Neonatal late-onset sepsis (LOS) continues to threaten morbidity and mortality in the NICU and poses ongoing diagnostic and therapeutic challenges. Early recognition of clinical signs, rapid evaluation, and prompt initiation of treatment are critical to prevent life-threatening deterioration. Preterm infants-born at ever-decreasing gestational ages-are at particularly high risk for life-long morbidities and death. This changing NICU population necessitates continual reassessments of diagnostic and preventive measures and evidence-based treatment for LOS. The clinical presentation of LOS is varied and nonspecific. Despite ongoing research, reliable, specific laboratory biomarkers facilitating early diagnosis are lacking. These limitations drive an ongoing practice of liberal initiation of empiric antibiotics among infants with suspected LOS. Subsequent promotion of multidrug-resistant microorganisms threatens the future of antimicrobial therapy and puts preterm and chronically ill infants at even higher risk of nosocomial infection. Efforts to identify adjunctive therapies counteracting sepsis-driven hyperinflammation and sepsis-related functional immunosuppression are ongoing. However, most approaches have either failed to improve LOS prognosis or are not yet ready for clinical application. This article provides an overview of the epidemiology, risk factors, diagnostic tools, and treatment options of LOS in the context of increasing numbers of extremely preterm infants. It addresses the question of whether LOS could be identified earlier and more precisely to allow for earlier and more targeted therapy and discusses rational approaches to antibiotic therapy to avoid overuse. Finally, this review elucidates the necessity of long-term follow-up of infants with a history of LOS.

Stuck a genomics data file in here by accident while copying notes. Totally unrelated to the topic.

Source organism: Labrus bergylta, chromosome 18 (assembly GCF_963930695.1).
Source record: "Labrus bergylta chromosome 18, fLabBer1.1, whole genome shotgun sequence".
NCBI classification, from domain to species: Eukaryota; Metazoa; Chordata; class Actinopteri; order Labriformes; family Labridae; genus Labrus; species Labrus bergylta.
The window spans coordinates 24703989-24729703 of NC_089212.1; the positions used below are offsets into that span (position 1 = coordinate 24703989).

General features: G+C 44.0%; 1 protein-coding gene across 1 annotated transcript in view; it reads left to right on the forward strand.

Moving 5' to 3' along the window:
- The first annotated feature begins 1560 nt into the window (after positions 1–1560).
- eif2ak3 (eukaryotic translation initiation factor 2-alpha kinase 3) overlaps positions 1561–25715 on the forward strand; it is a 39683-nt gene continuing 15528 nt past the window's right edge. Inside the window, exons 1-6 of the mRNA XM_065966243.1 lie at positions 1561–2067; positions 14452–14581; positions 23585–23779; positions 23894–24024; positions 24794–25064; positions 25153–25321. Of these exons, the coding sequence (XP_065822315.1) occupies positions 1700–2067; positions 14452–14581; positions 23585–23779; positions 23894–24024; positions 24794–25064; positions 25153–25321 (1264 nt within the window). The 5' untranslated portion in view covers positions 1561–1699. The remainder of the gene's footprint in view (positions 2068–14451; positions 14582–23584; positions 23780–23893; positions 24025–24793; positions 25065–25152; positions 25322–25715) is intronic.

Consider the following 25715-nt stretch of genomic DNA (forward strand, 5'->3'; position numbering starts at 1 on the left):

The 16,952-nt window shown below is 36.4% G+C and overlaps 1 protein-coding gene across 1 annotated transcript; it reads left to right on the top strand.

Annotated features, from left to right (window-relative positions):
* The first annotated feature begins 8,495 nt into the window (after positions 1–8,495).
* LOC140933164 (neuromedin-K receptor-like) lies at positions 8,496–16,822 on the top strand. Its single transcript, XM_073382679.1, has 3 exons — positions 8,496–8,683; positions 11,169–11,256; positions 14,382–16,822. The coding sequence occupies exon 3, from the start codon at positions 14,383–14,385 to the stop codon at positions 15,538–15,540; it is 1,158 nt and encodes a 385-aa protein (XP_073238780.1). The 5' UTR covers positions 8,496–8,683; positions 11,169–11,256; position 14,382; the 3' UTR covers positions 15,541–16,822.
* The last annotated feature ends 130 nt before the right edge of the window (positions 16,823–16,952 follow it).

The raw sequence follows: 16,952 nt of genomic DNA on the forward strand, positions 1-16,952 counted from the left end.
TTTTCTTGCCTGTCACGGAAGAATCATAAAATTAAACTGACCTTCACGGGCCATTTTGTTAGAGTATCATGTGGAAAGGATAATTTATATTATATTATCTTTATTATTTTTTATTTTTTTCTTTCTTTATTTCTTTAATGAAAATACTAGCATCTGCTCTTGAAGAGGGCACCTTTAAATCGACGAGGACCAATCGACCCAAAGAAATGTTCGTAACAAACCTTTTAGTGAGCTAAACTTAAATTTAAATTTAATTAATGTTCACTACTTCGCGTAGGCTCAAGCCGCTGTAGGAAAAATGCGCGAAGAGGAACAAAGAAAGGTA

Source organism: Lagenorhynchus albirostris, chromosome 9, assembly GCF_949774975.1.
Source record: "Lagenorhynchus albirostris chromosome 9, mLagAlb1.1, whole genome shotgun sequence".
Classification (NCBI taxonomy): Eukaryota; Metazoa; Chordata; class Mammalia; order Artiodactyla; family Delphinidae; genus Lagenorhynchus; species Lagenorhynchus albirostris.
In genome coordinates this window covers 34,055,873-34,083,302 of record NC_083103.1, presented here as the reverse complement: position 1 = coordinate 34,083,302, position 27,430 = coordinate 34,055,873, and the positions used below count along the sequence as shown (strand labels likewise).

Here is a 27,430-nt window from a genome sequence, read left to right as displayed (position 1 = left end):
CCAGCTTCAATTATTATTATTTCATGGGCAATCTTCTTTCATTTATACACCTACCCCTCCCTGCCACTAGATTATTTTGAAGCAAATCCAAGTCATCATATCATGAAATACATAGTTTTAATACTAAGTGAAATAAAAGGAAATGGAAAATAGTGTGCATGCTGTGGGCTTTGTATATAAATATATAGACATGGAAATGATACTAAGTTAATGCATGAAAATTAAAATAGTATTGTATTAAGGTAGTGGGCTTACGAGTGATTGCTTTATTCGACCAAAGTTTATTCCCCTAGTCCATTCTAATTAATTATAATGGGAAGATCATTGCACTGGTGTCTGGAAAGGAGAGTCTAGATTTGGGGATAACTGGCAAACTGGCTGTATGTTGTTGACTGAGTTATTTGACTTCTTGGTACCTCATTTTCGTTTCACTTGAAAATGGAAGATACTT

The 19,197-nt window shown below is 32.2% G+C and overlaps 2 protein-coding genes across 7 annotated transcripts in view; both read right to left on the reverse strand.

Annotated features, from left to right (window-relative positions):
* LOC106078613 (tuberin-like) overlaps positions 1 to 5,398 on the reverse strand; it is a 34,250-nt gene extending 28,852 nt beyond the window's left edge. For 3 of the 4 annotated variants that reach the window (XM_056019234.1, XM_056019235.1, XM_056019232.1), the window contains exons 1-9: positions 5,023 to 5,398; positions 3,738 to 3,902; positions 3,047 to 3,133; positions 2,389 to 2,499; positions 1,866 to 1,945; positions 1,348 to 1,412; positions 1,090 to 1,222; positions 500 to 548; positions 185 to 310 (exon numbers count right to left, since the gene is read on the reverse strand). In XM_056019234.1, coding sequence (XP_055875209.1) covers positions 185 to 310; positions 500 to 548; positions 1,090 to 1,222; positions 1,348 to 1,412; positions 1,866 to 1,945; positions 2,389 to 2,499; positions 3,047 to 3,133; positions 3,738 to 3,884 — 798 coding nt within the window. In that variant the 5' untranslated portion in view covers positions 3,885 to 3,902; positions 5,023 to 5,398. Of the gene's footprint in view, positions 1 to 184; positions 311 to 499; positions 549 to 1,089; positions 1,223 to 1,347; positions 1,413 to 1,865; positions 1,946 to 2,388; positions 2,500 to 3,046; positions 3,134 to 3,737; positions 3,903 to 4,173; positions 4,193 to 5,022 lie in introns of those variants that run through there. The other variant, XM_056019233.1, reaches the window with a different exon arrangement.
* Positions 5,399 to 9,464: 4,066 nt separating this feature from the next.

Copyright © 2022 by the American Academy of Pediatrics.